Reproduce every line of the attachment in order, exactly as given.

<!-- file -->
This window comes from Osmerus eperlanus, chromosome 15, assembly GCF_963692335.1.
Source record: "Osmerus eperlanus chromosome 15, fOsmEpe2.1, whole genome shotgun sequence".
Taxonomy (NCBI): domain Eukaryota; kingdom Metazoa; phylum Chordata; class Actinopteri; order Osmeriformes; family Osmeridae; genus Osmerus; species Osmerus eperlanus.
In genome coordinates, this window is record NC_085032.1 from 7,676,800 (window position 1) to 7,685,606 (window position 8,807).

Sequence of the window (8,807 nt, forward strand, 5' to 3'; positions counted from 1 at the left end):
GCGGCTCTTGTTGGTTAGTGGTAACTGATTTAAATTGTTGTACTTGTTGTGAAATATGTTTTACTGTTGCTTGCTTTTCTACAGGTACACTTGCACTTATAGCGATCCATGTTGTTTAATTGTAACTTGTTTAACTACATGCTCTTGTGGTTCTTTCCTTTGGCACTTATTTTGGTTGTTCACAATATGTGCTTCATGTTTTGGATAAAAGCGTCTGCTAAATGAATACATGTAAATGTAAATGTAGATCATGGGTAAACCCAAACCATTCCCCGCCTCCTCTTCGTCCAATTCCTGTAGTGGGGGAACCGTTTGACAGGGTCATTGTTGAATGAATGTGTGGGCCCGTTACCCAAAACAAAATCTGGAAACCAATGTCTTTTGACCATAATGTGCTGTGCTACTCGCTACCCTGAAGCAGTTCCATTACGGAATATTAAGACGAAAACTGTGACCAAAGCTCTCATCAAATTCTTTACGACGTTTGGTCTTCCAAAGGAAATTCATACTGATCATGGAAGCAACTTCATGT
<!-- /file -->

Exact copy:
This window comes from Osmerus eperlanus, chromosome 15, assembly GCF_963692335.1.
Source record: "Osmerus eperlanus chromosome 15, fOsmEpe2.1, whole genome shotgun sequence".
Taxonomy (NCBI): domain Eukaryota; kingdom Metazoa; phylum Chordata; class Actinopteri; order Osmeriformes; family Osmeridae; genus Osmerus; species Osmerus eperlanus.
In genome coordinates, this window is record NC_085032.1 from 7,676,800 (window position 1) to 7,685,606 (window position 8,807).

Sequence of the window (8,807 nt, forward strand, 5' to 3'; positions counted from 1 at the left end):
GCGGCTCTTGTTGGTTAGTGGTAACTGATTTAAATTGTTGTACTTGTTGTGAAATATGTTTTACTGTTGCTTGCTTTTCTACAGGTACACTTGCACTTATAGCGATCCATGTTGTTTAATTGTAACTTGTTTAACTACATGCTCTTGTGGTTCTTTCCTTTGGCACTTATTTTGGTTGTTCACAATATGTGCTTCATGTTTTGGATAAAAGCGTCTGCTAAATGAATACATGTAAATGTAAATGTAGATCATGGGTAAACCCAAACCATTCCCCGCCTCCTCTTCGTCCAATTCCTGTAGTGGGGGAACCGTTTGACAGGGTCATTGTTGAATGAATGTGTGGGCCCGTTACCCAAAACAAAATCTGGAAACCAATGTCTTTTGACCATAATGTGCTGTGCTACTCGCTACCCTGAAGCAGTTCCATTACGGAATATTAAGACGAAAACTGTGACCAAAGCTCTCATCAAATTCTTTACGACGTTTGGTCTTCCAAAGGAAATTCATACTGATCATGGAAGCAACTTCATGT